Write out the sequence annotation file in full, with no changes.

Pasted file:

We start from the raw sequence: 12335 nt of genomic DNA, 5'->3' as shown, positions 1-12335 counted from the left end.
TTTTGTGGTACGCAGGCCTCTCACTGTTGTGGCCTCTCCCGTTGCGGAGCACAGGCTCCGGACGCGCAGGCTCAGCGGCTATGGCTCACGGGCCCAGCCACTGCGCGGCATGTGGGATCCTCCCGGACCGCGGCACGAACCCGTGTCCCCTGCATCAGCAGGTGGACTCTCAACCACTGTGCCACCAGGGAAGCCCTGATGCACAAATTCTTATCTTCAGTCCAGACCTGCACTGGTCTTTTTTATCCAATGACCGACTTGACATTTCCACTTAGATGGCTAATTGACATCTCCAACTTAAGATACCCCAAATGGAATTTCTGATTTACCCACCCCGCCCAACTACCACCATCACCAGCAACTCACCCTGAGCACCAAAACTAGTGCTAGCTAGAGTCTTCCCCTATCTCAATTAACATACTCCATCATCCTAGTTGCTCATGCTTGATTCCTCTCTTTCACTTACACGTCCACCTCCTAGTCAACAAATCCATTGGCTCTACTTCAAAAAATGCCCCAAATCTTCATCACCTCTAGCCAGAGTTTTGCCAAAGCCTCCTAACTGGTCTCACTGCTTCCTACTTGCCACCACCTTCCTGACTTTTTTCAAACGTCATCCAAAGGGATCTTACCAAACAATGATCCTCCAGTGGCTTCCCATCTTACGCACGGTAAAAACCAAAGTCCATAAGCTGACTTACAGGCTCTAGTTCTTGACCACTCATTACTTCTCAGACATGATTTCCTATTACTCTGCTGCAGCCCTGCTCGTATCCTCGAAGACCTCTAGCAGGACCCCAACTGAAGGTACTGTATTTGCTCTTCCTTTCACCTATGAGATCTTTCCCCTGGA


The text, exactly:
We start from the raw sequence: 12335 nt of genomic DNA, 5'->3' as shown, positions 1-12335 counted from the left end.
TTTTGTGGTACGCAGGCCTCTCACTGTTGTGGCCTCTCCCGTTGCGGAGCACAGGCTCCGGACGCGCAGGCTCAGCGGCTATGGCTCACGGGCCCAGCCACTGCGCGGCATGTGGGATCCTCCCGGACCGCGGCACGAACCCGTGTCCCCTGCATCAGCAGGTGGACTCTCAACCACTGTGCCACCAGGGAAGCCCTGATGCACAAATTCTTATCTTCAGTCCAGACCTGCACTGGTCTTTTTTATCCAATGACCGACTTGACATTTCCACTTAGATGGCTAATTGACATCTCCAACTTAAGATACCCCAAATGGAATTTCTGATTTACCCACCCCGCCCAACTACCACCATCACCAGCAACTCACCCTGAGCACCAAAACTAGTGCTAGCTAGAGTCTTCCCCTATCTCAATTAACATACTCCATCATCCTAGTTGCTCATGCTTGATTCCTCTCTTTCACTTACACGTCCACCTCCTAGTCAACAAATCCATTGGCTCTACTTCAAAAAATGCCCCAAATCTTCATCACCTCTAGCCAGAGTTTTGCCAAAGCCTCCTAACTGGTCTCACTGCTTCCTACTTGCCACCACCTTCCTGACTTTTTTCAAACGTCATCCAAAGGGATCTTACCAAACAATGATCCTCCAGTGGCTTCCCATCTTACGCACGGTAAAAACCAAAGTCCATAAGCTGACTTACAGGCTCTAGTTCTTGACCACTCATTACTTCTCAGACATGATTTCCTATTACTCTGCTGCAGCCCTGCTCGTATCCTCGAAGACCTCTAGCAGGACCCCAACTGAAGGTACTGTATTTGCTCTTCCTTTCACCTATGAGATCTTTCCCCTGGA